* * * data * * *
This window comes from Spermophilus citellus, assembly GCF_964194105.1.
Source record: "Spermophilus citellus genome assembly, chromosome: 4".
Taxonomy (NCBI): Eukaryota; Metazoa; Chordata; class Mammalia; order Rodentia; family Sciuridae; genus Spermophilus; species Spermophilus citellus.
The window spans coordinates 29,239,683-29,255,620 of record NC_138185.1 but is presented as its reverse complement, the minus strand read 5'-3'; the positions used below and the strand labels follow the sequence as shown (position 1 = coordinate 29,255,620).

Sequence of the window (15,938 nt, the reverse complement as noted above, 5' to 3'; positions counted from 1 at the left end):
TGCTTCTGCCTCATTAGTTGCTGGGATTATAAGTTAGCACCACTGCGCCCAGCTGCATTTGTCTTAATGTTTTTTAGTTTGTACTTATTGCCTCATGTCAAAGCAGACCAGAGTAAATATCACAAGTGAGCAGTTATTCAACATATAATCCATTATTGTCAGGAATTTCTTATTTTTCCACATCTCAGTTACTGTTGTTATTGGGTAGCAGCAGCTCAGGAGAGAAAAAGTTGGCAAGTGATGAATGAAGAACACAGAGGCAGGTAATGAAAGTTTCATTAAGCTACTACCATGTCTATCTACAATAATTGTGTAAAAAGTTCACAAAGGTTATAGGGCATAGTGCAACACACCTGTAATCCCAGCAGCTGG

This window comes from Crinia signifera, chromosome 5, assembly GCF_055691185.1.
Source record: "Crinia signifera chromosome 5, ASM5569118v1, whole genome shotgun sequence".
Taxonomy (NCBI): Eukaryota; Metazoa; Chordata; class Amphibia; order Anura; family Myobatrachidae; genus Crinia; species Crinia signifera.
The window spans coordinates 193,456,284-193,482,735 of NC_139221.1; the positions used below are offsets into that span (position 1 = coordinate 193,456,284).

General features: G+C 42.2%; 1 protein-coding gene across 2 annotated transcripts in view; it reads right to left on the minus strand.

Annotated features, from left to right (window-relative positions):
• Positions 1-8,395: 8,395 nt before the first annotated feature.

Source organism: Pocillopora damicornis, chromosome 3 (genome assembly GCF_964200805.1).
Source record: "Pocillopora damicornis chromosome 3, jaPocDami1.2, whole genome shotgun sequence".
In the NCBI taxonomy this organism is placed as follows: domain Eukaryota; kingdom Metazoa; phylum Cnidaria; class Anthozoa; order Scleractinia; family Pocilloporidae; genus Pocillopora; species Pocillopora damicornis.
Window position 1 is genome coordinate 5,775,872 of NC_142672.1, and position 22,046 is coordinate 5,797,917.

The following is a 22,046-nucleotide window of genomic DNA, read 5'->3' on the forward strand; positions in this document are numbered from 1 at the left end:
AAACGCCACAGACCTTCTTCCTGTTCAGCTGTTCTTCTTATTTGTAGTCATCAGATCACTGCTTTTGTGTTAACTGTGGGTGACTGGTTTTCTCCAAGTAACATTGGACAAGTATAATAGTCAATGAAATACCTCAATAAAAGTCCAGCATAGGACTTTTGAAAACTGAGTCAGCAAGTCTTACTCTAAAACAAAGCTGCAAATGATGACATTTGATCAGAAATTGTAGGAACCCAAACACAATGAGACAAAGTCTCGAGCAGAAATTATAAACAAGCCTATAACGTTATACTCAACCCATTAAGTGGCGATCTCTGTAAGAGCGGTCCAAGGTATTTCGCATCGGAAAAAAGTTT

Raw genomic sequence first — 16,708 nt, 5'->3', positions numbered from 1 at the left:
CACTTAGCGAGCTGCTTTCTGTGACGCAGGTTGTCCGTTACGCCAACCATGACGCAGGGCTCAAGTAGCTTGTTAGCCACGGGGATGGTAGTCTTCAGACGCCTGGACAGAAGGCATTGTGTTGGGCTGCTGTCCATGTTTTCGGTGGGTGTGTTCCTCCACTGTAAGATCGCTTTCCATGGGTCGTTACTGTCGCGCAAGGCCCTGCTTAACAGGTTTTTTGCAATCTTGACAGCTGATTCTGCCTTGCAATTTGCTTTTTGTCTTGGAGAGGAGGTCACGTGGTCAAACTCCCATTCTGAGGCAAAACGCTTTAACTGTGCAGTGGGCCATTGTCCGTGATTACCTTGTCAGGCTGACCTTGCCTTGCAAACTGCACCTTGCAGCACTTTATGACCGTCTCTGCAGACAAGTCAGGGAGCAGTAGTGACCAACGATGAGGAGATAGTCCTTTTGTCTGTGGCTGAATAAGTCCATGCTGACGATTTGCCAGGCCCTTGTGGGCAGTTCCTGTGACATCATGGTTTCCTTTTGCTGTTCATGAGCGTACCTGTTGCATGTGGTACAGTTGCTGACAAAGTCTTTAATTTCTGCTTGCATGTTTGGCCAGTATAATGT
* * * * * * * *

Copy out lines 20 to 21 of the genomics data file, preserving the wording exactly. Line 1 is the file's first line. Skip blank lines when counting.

Raw genomic sequence first — 16,708 nt, 5'->3', positions numbered from 1 at the left:
CACTTAGCGAGCTGCTTTCTGTGACGCAGGTTGTCCGTTACGCCAACCATGACGCAGGGCTCAAGTAGCTTGTTAGCCACGGGGATGGTAGTCTTCAGACGCCTGGACAGAAGGCATTGTGTTGGGCTGCTGTCCATGTTTTCGGTGGGTGTGTTCCTCCACTGTAAGATCGCTTTCCATGGGTCGTTACTGTCGCGCAAGGCCCTGCTTAACAGGTTTTTTGCAATCTTGACAGCTGATTCTGCCTTGCAATTTGCTTTTTGTCTTGGAGAGGAGGTCACGTGGTCAAACTCCCATTCTGAGGCAAAACGCTTTAACTGTGCAGTGGGCCATTGTCCGTGATTACCTTGTCAGGCTGACCTTGCCTTGCAAACTGCACCTTGCAGCACTTTATGACCGTCTCTGCAGACAAGTCAGGGAGCAGTAGTGACCAACGATGAGGAGATAGTCCTTTTGTCTGTGGCTGAATAAGTCCATGCTGACGATTTGCCAGGCCCTTGTGGGCAGTTCCTGTGACATCATGGTTTCCTTTTGCTGTTCATGAGCGTACCTGTTGCATGTGGTACAGTTGCTGACAAAGTCTTTAATTTCTGCTTGCATGTTTGGCCAGTATAATGT